By Lisa Zamosky
From time-to-time, readers of this blog ask for feedback about their particular health care or insurance situation. Here’s one question recently submitted:
I have health insurance through COBRA, which costs me over $500 a month. My medical bills consume over half of my long-term disability benefits every month. My COBRA eligibility is ending soon and then I’ll be uninsured but not eligible for Medicaid. What now?
You mention that you’re receiving long-term disability benefits. If you have a medical disability and have been receiving Social Security Disability Insurance (SSDI) for more than 24 months, you may be eligible for Medicare coverage.
Eligibility for Medicare kicks in during the month you receive your 25th SSDI check. You should be contacted automatically by Social Security and receive a Medicare card in the mail three months before you become eligible.
To talk with someone about your particular situation, you might try contacting your local Social Security regional office.
Know Your COBRA Rights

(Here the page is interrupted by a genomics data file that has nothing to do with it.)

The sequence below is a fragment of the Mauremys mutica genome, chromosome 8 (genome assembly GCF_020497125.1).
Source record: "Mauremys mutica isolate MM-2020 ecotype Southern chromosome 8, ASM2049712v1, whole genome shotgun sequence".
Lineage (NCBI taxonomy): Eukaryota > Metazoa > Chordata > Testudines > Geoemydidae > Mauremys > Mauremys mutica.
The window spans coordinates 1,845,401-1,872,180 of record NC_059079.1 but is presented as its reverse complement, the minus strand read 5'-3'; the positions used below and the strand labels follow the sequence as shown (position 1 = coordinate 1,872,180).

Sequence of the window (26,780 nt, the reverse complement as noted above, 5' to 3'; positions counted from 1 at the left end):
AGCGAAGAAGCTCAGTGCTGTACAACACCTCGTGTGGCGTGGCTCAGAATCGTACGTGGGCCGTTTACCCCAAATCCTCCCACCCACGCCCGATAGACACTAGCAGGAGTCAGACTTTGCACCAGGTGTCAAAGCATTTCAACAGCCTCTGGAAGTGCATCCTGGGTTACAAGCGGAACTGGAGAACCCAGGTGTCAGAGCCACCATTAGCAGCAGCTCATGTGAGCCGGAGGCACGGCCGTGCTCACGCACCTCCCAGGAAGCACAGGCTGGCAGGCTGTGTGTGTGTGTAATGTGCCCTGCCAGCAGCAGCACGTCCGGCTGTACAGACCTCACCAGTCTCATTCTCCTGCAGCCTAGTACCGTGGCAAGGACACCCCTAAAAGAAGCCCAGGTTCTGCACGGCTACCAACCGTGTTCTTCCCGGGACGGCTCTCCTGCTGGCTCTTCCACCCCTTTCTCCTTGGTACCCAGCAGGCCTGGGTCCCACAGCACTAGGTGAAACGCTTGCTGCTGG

It’s important that you understand your rights under COBRA, particularly if it turns out that Medicare is not an option for you.
In addition to your right under federal law to continue your group health insurance for 18 months after leaving or losing a job, once you’ve exhausted your 18 months of COBRA benefits (in some cases COBRA can be extended for longer periods), federal law guarantees you an insurance plan on the private market.
Every state is required to offer at least one “guaranteed issue plan” (sometimes called HIPAA plans). In some states you can buy a plan from any insurer that sells policies to individuals. In others, particular health plans are designated.
Get in touch with your state’s department of insurance to learn how things operate where you live. Contact information can be found at the National Association of Insurance Commissioner’s website.
And be sure to get a certificate of “credible coverage” from your previous insurer, which is a document that proves to a new company that you had prior coverage. Without it, you can be turned down for a new plan.
Find Coverage You Can Afford
You say that you’re not eligible for Medicaid, and you may be right about that. Still, I would urge you to double check, as well as to make sure there are no other public programs offered in your state for which you’re eligible. You can do that by taking a quick, five-question eligibility quiz created by the Foundation for Health Coverage Education at www.CoverageForAll.org.
Also, it’s a good idea to work with an experienced insurance broker in your area. These folks can be enormously helpful to you in searching for a less expensive health plan that meets your needs.
You can find a licensed insurance agent in any state at the National Association of Health Underwriters website.